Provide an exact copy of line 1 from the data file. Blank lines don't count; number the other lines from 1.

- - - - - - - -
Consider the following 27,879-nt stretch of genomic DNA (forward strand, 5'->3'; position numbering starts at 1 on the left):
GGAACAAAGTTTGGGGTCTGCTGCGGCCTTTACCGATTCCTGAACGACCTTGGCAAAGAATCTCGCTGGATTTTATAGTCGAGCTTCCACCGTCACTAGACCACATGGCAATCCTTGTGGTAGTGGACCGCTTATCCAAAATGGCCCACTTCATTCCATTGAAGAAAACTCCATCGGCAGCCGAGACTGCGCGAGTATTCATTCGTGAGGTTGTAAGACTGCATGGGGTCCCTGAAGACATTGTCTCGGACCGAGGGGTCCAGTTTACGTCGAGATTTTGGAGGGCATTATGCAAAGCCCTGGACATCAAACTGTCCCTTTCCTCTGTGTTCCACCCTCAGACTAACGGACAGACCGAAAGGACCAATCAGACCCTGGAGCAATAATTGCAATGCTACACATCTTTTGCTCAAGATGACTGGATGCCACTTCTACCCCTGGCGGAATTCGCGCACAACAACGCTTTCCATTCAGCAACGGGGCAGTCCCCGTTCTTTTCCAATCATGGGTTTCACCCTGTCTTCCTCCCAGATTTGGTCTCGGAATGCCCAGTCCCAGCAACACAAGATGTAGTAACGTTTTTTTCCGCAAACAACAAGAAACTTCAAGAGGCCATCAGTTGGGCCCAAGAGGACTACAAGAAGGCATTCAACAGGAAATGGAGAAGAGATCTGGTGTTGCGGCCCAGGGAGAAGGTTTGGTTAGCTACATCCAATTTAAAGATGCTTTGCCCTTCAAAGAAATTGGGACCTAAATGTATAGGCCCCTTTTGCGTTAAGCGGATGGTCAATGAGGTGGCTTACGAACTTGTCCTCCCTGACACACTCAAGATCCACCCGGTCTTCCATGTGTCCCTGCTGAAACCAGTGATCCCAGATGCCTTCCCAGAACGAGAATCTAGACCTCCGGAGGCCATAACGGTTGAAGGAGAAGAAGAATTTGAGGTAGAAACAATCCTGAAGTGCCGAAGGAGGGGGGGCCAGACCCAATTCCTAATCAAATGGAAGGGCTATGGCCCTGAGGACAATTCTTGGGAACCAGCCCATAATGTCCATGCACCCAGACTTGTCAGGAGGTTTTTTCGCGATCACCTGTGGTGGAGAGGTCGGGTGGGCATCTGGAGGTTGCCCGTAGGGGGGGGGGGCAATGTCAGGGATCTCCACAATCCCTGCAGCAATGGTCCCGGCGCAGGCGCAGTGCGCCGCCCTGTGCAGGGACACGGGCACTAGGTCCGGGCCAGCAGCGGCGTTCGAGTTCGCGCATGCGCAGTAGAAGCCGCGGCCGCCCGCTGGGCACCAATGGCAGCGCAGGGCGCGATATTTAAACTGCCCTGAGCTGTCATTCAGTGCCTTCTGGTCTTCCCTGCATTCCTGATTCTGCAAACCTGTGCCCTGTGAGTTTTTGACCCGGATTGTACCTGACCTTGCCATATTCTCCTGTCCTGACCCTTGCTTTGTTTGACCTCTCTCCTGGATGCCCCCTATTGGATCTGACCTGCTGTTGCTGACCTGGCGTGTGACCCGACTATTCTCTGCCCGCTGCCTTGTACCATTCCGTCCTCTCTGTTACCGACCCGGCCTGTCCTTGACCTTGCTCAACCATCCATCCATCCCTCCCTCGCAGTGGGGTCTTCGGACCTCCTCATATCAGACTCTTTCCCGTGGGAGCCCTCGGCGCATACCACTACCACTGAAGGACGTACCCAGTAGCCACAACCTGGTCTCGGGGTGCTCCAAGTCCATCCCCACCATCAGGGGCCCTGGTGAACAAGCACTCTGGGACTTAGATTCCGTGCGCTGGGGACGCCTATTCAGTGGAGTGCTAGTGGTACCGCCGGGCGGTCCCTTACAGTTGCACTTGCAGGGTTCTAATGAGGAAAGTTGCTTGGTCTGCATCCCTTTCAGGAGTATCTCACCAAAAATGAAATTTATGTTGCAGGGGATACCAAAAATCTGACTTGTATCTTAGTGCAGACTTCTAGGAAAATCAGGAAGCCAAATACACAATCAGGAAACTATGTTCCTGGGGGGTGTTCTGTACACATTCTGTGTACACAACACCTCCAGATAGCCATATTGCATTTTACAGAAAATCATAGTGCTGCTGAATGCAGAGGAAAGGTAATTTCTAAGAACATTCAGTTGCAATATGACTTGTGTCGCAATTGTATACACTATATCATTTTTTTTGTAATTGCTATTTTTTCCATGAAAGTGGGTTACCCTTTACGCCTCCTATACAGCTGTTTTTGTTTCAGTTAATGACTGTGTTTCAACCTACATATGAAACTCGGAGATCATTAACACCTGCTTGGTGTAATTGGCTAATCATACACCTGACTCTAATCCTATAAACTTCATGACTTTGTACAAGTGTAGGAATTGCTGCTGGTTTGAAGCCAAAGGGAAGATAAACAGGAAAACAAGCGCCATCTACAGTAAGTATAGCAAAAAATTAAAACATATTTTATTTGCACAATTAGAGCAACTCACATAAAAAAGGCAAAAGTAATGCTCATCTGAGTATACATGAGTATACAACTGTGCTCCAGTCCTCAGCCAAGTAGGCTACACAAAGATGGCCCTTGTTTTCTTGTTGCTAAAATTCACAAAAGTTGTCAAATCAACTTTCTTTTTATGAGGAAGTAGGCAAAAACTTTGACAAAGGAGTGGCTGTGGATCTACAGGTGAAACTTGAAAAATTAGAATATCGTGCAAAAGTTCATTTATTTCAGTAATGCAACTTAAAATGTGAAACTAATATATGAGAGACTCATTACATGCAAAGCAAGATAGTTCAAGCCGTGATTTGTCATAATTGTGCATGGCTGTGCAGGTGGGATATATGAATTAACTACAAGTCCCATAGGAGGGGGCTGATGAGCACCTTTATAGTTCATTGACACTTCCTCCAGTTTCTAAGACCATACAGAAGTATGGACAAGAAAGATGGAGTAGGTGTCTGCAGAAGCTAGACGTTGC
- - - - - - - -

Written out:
Consider the following 27,879-nt stretch of genomic DNA (forward strand, 5'->3'; position numbering starts at 1 on the left):